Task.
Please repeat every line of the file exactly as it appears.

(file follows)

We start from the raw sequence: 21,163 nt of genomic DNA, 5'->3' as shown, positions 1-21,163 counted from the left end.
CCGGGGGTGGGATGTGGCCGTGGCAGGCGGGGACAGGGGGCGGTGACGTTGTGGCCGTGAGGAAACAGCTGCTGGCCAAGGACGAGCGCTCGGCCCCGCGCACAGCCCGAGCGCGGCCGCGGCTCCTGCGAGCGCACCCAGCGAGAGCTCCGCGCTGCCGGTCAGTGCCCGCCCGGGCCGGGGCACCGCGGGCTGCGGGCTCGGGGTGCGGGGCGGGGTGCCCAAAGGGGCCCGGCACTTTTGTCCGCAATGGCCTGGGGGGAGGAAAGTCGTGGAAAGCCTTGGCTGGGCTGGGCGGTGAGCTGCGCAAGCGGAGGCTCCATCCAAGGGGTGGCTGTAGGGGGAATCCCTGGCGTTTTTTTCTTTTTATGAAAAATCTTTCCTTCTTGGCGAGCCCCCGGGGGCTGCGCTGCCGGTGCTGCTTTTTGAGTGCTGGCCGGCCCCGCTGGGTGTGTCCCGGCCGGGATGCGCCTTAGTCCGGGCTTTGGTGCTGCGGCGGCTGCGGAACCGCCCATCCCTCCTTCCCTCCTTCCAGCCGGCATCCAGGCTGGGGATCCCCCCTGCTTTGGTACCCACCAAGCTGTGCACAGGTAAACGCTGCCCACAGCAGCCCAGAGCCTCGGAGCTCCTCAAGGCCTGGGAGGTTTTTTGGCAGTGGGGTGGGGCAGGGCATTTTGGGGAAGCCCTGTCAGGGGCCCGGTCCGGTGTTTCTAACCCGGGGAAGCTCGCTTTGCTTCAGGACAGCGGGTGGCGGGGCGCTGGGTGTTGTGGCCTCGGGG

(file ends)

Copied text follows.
We start from the raw sequence: 21,163 nt of genomic DNA, 5'->3' as shown, positions 1-21,163 counted from the left end.
CCGGGGGTGGGATGTGGCCGTGGCAGGCGGGGACAGGGGGCGGTGACGTTGTGGCCGTGAGGAAACAGCTGCTGGCCAAGGACGAGCGCTCGGCCCCGCGCACAGCCCGAGCGCGGCCGCGGCTCCTGCGAGCGCACCCAGCGAGAGCTCCGCGCTGCCGGTCAGTGCCCGCCCGGGCCGGGGCACCGCGGGCTGCGGGCTCGGGGTGCGGGGCGGGGTGCCCAAAGGGGCCCGGCACTTTTGTCCGCAATGGCCTGGGGGGAGGAAAGTCGTGGAAAGCCTTGGCTGGGCTGGGCGGTGAGCTGCGCAAGCGGAGGCTCCATCCAAGGGGTGGCTGTAGGGGGAATCCCTGGCGTTTTTTTCTTTTTATGAAAAATCTTTCCTTCTTGGCGAGCCCCCGGGGGCTGCGCTGCCGGTGCTGCTTTTTGAGTGCTGGCCGGCCCCGCTGGGTGTGTCCCGGCCGGGATGCGCCTTAGTCCGGGCTTTGGTGCTGCGGCGGCTGCGGAACCGCCCATCCCTCCTTCCCTCCTTCCAGCCGGCATCCAGGCTGGGGATCCCCCCTGCTTTGGTACCCACCAAGCTGTGCACAGGTAAACGCTGCCCACAGCAGCCCAGAGCCTCGGAGCTCCTCAAGGCCTGGGAGGTTTTTTGGCAGTGGGGTGGGGCAGGGCATTTTGGGGAAGCCCTGTCAGGGGCCCGGTCCGGTGTTTCTAACCCGGGGAAGCTCGCTTTGCTTCAGGACAGCGGGTGGCGGGGCGCTGGGTGTTGTGGCCTCGGGG